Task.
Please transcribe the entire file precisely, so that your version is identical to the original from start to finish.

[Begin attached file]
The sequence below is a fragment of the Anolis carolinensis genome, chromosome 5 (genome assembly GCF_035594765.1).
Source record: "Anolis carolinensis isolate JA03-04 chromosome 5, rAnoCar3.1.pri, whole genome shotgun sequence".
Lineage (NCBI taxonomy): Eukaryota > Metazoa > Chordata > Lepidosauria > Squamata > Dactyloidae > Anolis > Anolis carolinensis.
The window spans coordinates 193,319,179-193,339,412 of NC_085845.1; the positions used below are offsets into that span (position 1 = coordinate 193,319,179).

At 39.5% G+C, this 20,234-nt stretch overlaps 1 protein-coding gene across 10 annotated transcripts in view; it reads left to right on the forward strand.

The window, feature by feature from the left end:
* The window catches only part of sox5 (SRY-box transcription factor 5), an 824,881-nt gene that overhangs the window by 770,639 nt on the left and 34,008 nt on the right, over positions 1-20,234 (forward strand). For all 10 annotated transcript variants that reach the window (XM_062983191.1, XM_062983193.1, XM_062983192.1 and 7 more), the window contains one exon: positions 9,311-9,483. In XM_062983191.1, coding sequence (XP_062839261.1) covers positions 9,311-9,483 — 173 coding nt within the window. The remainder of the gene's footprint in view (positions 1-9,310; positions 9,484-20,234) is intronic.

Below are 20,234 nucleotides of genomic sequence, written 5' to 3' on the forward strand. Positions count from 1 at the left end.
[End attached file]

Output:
The sequence below is a fragment of the Anolis carolinensis genome, chromosome 5 (genome assembly GCF_035594765.1).
Source record: "Anolis carolinensis isolate JA03-04 chromosome 5, rAnoCar3.1.pri, whole genome shotgun sequence".
Lineage (NCBI taxonomy): Eukaryota > Metazoa > Chordata > Lepidosauria > Squamata > Dactyloidae > Anolis > Anolis carolinensis.
The window spans coordinates 193,319,179-193,339,412 of NC_085845.1; the positions used below are offsets into that span (position 1 = coordinate 193,319,179).

At 39.5% G+C, this 20,234-nt stretch overlaps 1 protein-coding gene across 10 annotated transcripts in view; it reads left to right on the forward strand.

The window, feature by feature from the left end:
* The window catches only part of sox5 (SRY-box transcription factor 5), an 824,881-nt gene that overhangs the window by 770,639 nt on the left and 34,008 nt on the right, over positions 1-20,234 (forward strand). For all 10 annotated transcript variants that reach the window (XM_062983191.1, XM_062983193.1, XM_062983192.1 and 7 more), the window contains one exon: positions 9,311-9,483. In XM_062983191.1, coding sequence (XP_062839261.1) covers positions 9,311-9,483 — 173 coding nt within the window. The remainder of the gene's footprint in view (positions 1-9,310; positions 9,484-20,234) is intronic.

Below are 20,234 nucleotides of genomic sequence, written 5' to 3' on the forward strand. Positions count from 1 at the left end.